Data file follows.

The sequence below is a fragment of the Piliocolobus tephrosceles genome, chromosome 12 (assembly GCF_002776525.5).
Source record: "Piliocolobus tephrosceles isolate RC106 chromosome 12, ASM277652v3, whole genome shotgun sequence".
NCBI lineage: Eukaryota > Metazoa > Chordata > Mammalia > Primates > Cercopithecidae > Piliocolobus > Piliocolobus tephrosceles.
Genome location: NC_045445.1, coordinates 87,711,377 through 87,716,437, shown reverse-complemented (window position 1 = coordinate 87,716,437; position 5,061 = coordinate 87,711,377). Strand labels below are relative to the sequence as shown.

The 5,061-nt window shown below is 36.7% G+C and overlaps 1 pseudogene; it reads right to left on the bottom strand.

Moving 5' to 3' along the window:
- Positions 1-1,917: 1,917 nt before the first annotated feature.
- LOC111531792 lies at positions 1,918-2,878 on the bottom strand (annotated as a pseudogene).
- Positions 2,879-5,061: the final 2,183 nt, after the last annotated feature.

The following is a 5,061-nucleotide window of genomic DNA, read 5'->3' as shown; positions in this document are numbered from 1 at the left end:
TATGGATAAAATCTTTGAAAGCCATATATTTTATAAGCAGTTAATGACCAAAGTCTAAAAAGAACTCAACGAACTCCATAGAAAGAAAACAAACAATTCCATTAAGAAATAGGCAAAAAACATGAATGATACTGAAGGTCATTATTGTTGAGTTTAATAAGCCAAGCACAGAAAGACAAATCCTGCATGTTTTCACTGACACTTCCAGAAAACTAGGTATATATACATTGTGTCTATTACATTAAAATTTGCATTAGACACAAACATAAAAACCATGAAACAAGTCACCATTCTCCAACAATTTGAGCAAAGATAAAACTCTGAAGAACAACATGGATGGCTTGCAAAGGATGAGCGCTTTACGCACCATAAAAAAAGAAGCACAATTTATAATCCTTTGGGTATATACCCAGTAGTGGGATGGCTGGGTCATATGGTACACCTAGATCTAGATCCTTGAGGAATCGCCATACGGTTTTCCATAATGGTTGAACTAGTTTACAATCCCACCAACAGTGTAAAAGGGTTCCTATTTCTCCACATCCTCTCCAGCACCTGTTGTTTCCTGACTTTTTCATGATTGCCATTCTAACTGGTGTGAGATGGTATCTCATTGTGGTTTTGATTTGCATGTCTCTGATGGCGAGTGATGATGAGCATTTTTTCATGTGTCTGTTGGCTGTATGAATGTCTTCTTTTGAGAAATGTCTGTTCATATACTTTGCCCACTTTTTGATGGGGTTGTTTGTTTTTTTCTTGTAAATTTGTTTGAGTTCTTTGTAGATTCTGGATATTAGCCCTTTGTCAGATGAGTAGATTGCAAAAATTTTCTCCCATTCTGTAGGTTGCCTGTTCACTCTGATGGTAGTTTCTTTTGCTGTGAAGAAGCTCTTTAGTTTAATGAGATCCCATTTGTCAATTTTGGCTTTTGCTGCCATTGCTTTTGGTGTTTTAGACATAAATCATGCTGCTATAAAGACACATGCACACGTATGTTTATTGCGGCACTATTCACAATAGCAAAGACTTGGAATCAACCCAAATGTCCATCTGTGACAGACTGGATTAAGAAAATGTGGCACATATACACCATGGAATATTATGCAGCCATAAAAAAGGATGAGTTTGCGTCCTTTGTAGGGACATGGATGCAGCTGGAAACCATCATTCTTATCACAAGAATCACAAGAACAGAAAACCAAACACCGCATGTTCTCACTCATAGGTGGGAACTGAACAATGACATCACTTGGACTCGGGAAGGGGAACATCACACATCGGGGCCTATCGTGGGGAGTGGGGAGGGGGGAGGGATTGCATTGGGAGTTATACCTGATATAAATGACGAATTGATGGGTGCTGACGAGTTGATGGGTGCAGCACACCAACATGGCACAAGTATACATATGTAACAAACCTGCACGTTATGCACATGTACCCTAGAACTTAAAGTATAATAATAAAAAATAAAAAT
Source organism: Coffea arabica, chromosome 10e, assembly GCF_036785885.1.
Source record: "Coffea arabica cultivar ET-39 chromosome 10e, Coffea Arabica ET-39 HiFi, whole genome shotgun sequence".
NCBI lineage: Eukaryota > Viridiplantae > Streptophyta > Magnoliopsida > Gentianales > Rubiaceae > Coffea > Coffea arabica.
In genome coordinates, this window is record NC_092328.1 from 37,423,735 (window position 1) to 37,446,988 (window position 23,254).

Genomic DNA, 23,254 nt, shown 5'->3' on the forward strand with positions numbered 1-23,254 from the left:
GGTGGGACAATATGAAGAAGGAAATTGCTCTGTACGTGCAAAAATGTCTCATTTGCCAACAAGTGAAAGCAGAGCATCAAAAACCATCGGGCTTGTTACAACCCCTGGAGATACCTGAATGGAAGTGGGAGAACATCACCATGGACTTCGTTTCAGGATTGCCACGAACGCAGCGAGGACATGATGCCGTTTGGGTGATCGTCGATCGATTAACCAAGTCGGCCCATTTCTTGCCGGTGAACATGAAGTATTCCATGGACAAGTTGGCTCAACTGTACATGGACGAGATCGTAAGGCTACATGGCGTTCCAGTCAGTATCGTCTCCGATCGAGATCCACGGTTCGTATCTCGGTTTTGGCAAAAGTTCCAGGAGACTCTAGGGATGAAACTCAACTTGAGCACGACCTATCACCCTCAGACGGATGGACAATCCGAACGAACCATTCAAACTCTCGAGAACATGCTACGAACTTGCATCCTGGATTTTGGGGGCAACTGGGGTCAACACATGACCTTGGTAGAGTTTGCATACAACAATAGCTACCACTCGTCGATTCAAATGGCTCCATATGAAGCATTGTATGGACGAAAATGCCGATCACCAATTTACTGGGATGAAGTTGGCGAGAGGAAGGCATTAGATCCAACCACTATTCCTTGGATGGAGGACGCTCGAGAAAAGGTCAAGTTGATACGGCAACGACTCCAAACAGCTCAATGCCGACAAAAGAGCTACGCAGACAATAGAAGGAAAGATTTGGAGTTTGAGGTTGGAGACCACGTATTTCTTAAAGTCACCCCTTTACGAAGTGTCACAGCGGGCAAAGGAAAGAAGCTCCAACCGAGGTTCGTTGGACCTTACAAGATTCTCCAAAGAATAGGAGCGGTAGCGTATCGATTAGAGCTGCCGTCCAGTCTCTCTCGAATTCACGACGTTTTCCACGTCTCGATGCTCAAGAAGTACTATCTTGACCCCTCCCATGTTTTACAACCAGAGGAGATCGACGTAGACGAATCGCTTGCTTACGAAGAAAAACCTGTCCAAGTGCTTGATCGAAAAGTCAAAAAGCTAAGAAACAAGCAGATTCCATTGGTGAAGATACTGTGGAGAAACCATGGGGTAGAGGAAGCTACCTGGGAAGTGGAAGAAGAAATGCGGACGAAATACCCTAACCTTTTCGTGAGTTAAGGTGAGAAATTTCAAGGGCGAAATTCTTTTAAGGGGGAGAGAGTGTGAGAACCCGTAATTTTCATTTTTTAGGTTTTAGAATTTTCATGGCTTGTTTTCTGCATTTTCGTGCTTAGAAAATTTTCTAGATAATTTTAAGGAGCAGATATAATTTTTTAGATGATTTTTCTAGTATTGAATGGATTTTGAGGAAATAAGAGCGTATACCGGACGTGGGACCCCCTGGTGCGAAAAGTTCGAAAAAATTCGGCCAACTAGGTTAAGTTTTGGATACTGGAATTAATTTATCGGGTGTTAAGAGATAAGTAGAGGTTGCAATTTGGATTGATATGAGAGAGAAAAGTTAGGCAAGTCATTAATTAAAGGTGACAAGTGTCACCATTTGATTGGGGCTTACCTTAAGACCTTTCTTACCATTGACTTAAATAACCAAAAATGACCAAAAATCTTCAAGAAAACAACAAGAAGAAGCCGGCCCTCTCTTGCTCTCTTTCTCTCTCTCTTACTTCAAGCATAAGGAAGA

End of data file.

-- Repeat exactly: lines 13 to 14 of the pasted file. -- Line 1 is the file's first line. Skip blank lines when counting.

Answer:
Source record: "Coffea arabica cultivar ET-39 chromosome 10e, Coffea Arabica ET-39 HiFi, whole genome shotgun sequence".
NCBI lineage: Eukaryota > Viridiplantae > Streptophyta > Magnoliopsida > Gentianales > Rubiaceae > Coffea > Coffea arabica.